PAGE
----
Archive for July 1st, 2010

City Blows it on K Street – AGAIN

We’ve been following this story for about a year now.

When local boutique Artifacts opened up in the old Toy Room space on K Street, we cheered. Artifacts offers art supplies, clothing, art books and assorted hipster/skateboarder knicknacks. They have also mounted some of the best art shows in the city over the past couple of years.

When the store moved into the space next door to the old Toy Room, they did a great job of remodeling that store- the best part was the sleek wood slat facade that replaced the store’s cheap and crappy ’80s storefront.  While the upgrade wasn’t quite as nice as the Cosmopolitan building at 10th and K, it is the next-best upgrade K Street has seen.

So what does the city do?  Makes them tear it out, of course.  Turns out that the building dates to 1870, and the new facade isn’t within preservation standards.  That would be fine (and in fact we’d be cheering the decision)  IF any part of the original facade was left.  Anyone familiar with K Street knows that the storefront that Artifacts replaced was not even from the 197os, let alone the 1870s.  The damage was done LONG ago.

Did the building owners file the correct permits?  No.   Does that mean that  a blighted strip in the most intensely screwed up region of Downtown should lose one of the most appealing storefronts?   Why is it that the city could not have worked with them to make the best of a bad situation?  When the city is throwing tens of millions of dollars at rehabbing K Street, why is it that they didn’t do what was clearly the best for everyone?

Money.  If we were talking about a multi-million dollar business created by a large developer, the city would not only have worked with them on the permits, they’d have thrown five or ten million city dollars their way to grease the wheels. 

What about the history, you say?  Remember, this is the same city that happily tore down the historic Merriam at 13th and J for a poorly thought out expansion of the convention center, tore down the historic Francesca Building so that the Hyatt would have a view of the Capitol and, best of all, tore down the Gold Rush-era Ebner Building in Old Sac so that a REPLICA could be built in its place.  Why a replica rather than restoring the building?  Because building a replica is cheaper than restoring the real building.  So much for history.

Way to go.

Operation: DAYRAGE!

by Becky Grunewald

On first introduction, the Sacramento tradition known as the dayrage can sound kind of like a pubcrawl, just like a Sac Treat resembles a michelada (see sidebar) – but there are subtle differences.  One is that you take the day off of work.  Two is that you start in the morning.  Three is that it’s not cheesy like a pubcrawl because, well….it just isn’t. Read more »

Midtown State Fair

By William Burg

The California Exposition and State Fairgrounds, site of the California state fair since 1968, seems like a permanent fixture to many Sacramentans. Older generations still remember the old fairgrounds at Stockton and Broadway. But that site was not the original location of the fair either; it was chosen when Sacramento’s urban growth crowded the fairgrounds out of their first permanent home – in Midtown at 20th and H Streets. Read more »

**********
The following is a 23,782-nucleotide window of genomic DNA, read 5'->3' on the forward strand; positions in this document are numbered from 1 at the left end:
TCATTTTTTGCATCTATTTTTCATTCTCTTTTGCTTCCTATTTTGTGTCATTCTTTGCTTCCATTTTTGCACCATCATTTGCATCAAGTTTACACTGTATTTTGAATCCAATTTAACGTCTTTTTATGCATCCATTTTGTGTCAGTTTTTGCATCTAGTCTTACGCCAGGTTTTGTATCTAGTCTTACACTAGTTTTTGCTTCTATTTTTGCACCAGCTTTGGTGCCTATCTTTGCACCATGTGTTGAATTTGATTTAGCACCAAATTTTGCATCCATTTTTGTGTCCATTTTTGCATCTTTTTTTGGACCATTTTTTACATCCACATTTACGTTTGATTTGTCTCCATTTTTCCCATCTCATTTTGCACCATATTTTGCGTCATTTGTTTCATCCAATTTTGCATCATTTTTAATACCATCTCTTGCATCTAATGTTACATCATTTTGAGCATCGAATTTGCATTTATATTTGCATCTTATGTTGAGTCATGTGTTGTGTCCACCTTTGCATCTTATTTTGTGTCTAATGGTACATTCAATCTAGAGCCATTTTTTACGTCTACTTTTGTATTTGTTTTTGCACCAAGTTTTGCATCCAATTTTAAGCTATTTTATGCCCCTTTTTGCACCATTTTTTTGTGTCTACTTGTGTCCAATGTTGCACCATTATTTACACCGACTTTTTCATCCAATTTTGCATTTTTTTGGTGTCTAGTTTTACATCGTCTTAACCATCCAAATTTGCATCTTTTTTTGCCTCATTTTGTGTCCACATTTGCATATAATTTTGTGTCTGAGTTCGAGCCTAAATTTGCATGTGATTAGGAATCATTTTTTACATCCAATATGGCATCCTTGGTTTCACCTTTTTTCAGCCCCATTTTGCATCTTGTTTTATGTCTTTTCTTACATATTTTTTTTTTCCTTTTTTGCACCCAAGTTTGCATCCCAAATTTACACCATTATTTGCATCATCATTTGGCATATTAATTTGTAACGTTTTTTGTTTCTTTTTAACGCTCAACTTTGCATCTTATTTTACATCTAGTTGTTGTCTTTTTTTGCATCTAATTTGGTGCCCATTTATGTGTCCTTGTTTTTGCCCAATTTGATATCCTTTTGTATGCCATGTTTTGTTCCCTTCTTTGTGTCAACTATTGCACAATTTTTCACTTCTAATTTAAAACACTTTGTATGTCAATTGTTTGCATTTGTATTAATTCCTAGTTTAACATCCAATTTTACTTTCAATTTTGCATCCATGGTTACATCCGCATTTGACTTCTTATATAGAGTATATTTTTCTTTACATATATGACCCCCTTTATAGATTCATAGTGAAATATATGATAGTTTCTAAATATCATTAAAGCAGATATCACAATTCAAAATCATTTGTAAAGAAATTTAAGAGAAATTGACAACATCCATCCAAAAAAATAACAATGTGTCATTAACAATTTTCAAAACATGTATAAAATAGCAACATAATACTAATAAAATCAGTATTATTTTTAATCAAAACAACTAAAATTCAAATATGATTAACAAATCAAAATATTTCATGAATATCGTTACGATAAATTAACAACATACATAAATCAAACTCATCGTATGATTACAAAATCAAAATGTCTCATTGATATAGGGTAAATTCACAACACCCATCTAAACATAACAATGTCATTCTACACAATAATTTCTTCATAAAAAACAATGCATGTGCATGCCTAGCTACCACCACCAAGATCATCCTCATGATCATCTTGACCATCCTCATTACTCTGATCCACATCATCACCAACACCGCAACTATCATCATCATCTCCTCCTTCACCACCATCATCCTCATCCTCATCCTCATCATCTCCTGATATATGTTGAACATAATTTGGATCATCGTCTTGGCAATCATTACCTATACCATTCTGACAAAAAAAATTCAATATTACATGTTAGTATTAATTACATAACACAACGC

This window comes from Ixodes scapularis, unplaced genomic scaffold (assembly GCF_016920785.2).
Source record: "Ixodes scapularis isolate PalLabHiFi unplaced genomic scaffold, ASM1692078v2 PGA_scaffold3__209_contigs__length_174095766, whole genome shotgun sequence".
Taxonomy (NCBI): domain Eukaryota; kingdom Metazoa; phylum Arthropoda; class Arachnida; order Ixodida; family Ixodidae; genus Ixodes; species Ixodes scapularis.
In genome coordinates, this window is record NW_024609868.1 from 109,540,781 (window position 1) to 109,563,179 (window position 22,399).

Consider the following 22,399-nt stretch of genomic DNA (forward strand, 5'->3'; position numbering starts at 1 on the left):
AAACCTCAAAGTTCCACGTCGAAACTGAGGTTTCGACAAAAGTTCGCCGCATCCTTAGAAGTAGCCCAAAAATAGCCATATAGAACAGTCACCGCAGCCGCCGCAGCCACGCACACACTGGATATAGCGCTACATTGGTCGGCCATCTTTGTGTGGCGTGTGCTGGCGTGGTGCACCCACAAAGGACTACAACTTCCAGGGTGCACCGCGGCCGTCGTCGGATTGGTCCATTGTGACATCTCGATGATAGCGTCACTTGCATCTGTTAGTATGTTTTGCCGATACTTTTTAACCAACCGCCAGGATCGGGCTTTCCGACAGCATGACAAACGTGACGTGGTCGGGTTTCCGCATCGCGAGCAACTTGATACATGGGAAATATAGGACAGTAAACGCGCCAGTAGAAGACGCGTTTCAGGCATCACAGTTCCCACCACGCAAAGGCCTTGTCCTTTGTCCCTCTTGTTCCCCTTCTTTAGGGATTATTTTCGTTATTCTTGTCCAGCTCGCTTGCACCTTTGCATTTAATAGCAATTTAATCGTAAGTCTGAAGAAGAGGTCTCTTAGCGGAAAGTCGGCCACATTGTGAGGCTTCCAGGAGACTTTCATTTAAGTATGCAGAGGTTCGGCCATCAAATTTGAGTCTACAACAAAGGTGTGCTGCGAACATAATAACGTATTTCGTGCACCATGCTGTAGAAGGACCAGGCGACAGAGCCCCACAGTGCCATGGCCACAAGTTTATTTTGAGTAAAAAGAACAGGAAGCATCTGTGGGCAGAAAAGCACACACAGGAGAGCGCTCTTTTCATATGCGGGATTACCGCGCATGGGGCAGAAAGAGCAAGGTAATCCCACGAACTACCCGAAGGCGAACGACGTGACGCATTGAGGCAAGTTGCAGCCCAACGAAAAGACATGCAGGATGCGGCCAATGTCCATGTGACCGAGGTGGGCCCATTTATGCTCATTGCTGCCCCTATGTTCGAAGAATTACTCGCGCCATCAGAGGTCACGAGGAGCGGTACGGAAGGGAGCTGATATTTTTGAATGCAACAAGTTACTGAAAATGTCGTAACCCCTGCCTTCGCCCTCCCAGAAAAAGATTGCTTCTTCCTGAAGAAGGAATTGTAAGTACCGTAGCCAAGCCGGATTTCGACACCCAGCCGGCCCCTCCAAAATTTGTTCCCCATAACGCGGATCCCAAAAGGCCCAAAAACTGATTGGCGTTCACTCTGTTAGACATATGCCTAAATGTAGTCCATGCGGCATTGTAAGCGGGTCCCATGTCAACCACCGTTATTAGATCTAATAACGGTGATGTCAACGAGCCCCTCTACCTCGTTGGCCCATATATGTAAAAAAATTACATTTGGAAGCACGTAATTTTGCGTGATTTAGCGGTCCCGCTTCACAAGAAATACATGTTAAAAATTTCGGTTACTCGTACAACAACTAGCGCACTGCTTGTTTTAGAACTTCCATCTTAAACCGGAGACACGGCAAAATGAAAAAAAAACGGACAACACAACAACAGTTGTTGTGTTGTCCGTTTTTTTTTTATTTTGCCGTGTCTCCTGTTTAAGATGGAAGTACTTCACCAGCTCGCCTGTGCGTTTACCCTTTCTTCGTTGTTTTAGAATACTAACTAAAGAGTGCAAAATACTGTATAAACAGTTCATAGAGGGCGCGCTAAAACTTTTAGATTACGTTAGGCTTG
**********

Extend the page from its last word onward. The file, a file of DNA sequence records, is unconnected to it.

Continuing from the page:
Wine Picks, July 2010

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Musical Chairs

Lee Bob Watson has been kicking out rootsy music in the Sacramento region for over a decade.  He’s best known for his long stint in the band Jackpot, but is focused on his solo work these days. As part of the Western Family Orchestra  (Lee Bob, Gabe Nelson and others) he will be producing a series of radio shows for KVMR, Nevada City. The first live recording will be Friday, July 23 at the historic Nevada Theater in Nevada City, CA, with special guests Aaron Ross, the Moore Brothers and Bart Davenport. Read more »

Art Picks, July 2010

Flatlanders III
Nelson Gallery
July 8 – August 15
Reception: July 8, 5:30-7:30PM

Nelson Gallery Director Renny Pritikin’s biennial Flatlanders show is always something to see, and this year’s edition features an intriguing mix of newer talent and artists with long history in the region. Read more »

Troy Dalton

Just as we approached deadline for this issue we got word that one of the region’s best known painters, Troy Dalton, had died.  Dalton had a profound impact on the regional art scene and his work – and personality – will be greatly missed.  We asked his friend Terry Hollowell for a few words.  She provided the photos as well. Read more »

Bone Appetite

By Becky Grunewald            photos by Scott Duncan

It started with the bone marrow: a dramatic dish that snapped me to attention.  Two caveman-sized beef shanks split in half, resting on a bed of rock salt, topped with rough-chopped parsley and capers, piled with toast points for slathering. Read more »

The Sacramento Treat

by Josh Chaffin

I’ve had a few honors bestowed upon me at various times in my life: a blue ribbon in the science fair in 6th grade at Tahoe School, the Associated Press Radio and Television News Directors year 2000 award for Best Documentary/Special Program (co-producer), hearing myself on All Things Considered for the first time.  But to be honest, gaining the recognition of my peers as the inventor of The Sacramento Treat kinda tops them all. Read more »

There Will Be Blood… and Heckling

By Tony King
The venerable splatter-fest known as the Trash Film Orgy has been sating Sacramento’s cinematic bloodlust for a decade now, providing weird and warped midnight entertainment for its ravenous inmates… er, audience. Read more »